How to work from home like a boss

Smart casual working from home

The coronavirus has sent the nation home to work, for those who can, and that’s sparked an outbreak of earnestness from freelancers across the nation, armed with tips and advice on how to survive working from home.

Twitter is flooded with advice such as “get dressed” and “go for a walk”, while newspapers and tech sites alike share tips like “maintain normal hours” and “use collaboration tools”. Our sister magazine PC Pro itself dedicated eight pages of a recent issue to this very topic, in which Barry Collins suggested you should avoid distractions, and not leave the telly on in the background or play video games on your lunch break. But forget him: he’s not your boss.

As someone who not only has worked from home for five years but loves it and negotiates against going into the office even when there’s no pandemic, I’m uniquely qualified to say the following: ignore it all. You don’t need advice to work from home. You don’t need someone telling you what to do. You are an adult, a smart one at that, and you can figure this out on your own.

Let’s work through a few of these tips. Many suggest you should get dressed in the morning. I say, if you aren’t leaving the house, wear what you want. Wear nothing at all, though be more modest if on a video call, for everyone’s sake. Some home workers don’t feel ready for their daily toil until they fully dress for the day; one freelancer I know wears shoes when sat at the desk in her own home. Others are perfectly productive in pyjamas. Wear what works for you.

Another oft proffered piece of advice is to set up a dedicated workstation and work in the same place each day; clearly some people have never been forced to hotdesk. Of course, there’s a health concern here, and you should ensure you’re not hurting your back or causing wrist damage. That said, I have an office with a fancy chair and secondary monitor, but I’m typing this at the kitchen table on a plastic Ikea chair because I wanted a change of scene. My husband somehow gets work done lounging with a laptop on the sofa; I wouldn’t be able to resist a nap.

And then there are distractions. Getting up to take a refreshing walk outside is good, but plonking on the sofa for a round on your games console of choice is bad, the pundits say. And don’t leave that telly on, you’ll never escape it. But an overachieving friend of mine has it on in the background even when she’s at the office – she works in TV, so she gets away with it. Find the silence creepy? Turn it on. Too distracted? Turn it off. See how this works?

You don’t need advice. It’s all mindless and non-specific to you, a specific person. At home, there’s no one to tell you what to do. Your manager can squawk at you over Slack, but they can’t tell you to wear office casual, ban loud music or force you to eat your lunch at a specific time; feed yourself at 11:45am, society be damned. You are free, my friend. Don’t look to Twitter or PC Pro to become the virtual boss — you may be used to living by someone else’s rules, but you don’t need to be told what to do. Find your own way.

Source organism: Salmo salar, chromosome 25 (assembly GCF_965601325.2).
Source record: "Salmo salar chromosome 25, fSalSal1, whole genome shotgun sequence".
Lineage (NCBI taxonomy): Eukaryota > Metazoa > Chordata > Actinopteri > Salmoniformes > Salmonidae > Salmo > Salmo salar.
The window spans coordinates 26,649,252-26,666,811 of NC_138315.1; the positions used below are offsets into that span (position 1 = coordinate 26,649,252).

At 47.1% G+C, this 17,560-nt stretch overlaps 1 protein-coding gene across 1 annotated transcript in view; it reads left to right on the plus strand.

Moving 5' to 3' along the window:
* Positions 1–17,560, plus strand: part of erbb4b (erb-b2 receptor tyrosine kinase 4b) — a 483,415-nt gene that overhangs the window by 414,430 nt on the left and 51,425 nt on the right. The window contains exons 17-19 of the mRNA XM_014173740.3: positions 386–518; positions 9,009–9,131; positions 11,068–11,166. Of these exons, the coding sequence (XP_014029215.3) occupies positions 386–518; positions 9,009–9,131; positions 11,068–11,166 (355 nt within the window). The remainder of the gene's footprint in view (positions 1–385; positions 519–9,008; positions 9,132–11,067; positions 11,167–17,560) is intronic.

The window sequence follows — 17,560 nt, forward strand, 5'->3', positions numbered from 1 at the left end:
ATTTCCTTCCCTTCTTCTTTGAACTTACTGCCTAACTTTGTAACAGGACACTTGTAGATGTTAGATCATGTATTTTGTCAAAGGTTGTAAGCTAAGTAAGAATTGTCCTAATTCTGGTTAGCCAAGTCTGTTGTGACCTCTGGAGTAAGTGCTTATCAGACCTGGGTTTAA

The IT Pro Podcast: Staying sane while working from home

With remote working set to continue, how can we avoid stress and burnout?


And, when all this chaos is over, remember what works for you. Perhaps you’ll learn that you’re most productive at 7am, that you focus well with a TV on or get a lot done when your co-workers can’t interrupt with chit chat. Tell your boss you’d like to come in early, will be running Netflix on a second screen or that you’ll be working from home a few days a week going forward. Your manager may be the boss of your working life, but has no right to dictate that your mind and body bend to made-up rules; if you maintain productivity while working from home – and you will, without the pointless meetings and interruptions – they can hardly disagree, after all.

Such demands may sound bonkers, but having been forced to discover my own best working practices, I’m more productive than ever. For example, since getting a dog, I’ve learned I write best while out on a walk. Indeed, I composed this very column in my head while wandering — during working hours! — with our fluffy girl. There’s something about a long walk that reboots my brain. I’d never have figured this out without the freedom of home working, and my previous in-office work suffered for the lack of that discovery.

Now that my working day is in my hands alone, I answer only to myself. Sometimes it’s hard, and it’s taken effort to uncover what works best for me. But now I know. So ignore the tips and tricks and figure it out on your own — you might learn something about yourself along the way.